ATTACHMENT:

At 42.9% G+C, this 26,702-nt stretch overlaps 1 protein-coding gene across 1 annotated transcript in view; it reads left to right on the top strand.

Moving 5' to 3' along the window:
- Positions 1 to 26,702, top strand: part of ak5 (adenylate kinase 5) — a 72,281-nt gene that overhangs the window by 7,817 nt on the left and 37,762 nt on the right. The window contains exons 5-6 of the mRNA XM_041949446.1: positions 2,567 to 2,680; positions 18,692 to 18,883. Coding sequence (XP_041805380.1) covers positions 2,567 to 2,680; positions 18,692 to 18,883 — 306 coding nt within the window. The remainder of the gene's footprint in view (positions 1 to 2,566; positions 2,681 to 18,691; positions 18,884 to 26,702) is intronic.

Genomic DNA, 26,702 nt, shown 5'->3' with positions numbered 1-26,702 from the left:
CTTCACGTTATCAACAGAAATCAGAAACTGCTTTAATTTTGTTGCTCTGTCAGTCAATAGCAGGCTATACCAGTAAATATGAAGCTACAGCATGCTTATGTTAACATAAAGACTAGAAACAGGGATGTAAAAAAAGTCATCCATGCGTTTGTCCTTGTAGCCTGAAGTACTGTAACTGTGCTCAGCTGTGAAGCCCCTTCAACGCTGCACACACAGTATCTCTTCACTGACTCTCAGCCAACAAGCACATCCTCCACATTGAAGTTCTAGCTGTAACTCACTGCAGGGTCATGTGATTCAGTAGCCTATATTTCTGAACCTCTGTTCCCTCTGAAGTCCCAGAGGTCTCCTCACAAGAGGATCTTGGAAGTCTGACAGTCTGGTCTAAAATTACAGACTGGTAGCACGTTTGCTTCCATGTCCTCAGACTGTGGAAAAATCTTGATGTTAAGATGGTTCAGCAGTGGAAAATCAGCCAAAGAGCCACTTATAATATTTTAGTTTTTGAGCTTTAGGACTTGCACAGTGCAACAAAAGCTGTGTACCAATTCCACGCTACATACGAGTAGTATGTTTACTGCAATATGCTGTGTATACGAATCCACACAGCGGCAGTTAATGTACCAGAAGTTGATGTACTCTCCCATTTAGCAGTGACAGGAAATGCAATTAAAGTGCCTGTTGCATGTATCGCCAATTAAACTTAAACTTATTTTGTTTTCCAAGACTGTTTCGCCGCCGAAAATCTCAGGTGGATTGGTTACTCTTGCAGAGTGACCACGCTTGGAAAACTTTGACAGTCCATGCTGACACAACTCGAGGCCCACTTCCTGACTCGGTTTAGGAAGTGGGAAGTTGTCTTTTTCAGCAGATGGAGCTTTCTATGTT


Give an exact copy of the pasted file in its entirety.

At 42.9% G+C, this 26,702-nt stretch overlaps 1 protein-coding gene across 1 annotated transcript in view; it reads left to right on the top strand.

Moving 5' to 3' along the window:
- Positions 1 to 26,702, top strand: part of ak5 (adenylate kinase 5) — a 72,281-nt gene that overhangs the window by 7,817 nt on the left and 37,762 nt on the right. The window contains exons 5-6 of the mRNA XM_041949446.1: positions 2,567 to 2,680; positions 18,692 to 18,883. Coding sequence (XP_041805380.1) covers positions 2,567 to 2,680; positions 18,692 to 18,883 — 306 coding nt within the window. The remainder of the gene's footprint in view (positions 1 to 2,566; positions 2,681 to 18,691; positions 18,884 to 26,702) is intronic.

Genomic DNA, 26,702 nt, shown 5'->3' with positions numbered 1-26,702 from the left:
CTTCACGTTATCAACAGAAATCAGAAACTGCTTTAATTTTGTTGCTCTGTCAGTCAATAGCAGGCTATACCAGTAAATATGAAGCTACAGCATGCTTATGTTAACATAAAGACTAGAAACAGGGATGTAAAAAAAGTCATCCATGCGTTTGTCCTTGTAGCCTGAAGTACTGTAACTGTGCTCAGCTGTGAAGCCCCTTCAACGCTGCACACACAGTATCTCTTCACTGACTCTCAGCCAACAAGCACATCCTCCACATTGAAGTTCTAGCTGTAACTCACTGCAGGGTCATGTGATTCAGTAGCCTATATTTCTGAACCTCTGTTCCCTCTGAAGTCCCAGAGGTCTCCTCACAAGAGGATCTTGGAAGTCTGACAGTCTGGTCTAAAATTACAGACTGGTAGCACGTTTGCTTCCATGTCCTCAGACTGTGGAAAAATCTTGATGTTAAGATGGTTCAGCAGTGGAAAATCAGCCAAAGAGCCACTTATAATATTTTAGTTTTTGAGCTTTAGGACTTGCACAGTGCAACAAAAGCTGTGTACCAATTCCACGCTACATACGAGTAGTATGTTTACTGCAATATGCTGTGTATACGAATCCACACAGCGGCAGTTAATGTACCAGAAGTTGATGTACTCTCCCATTTAGCAGTGACAGGAAATGCAATTAAAGTGCCTGTTGCATGTATCGCCAATTAAACTTAAACTTATTTTGTTTTCCAAGACTGTTTCGCCGCCGAAAATCTCAGGTGGATTGGTTACTCTTGCAGAGTGACCACGCTTGGAAAACTTTGACAGTCCATGCTGACACAACTCGAGGCCCACTTCCTGACTCGGTTTAGGAAGTGGGAAGTTGTCTTTTTCAGCAGATGGAGCTTTCTATGTT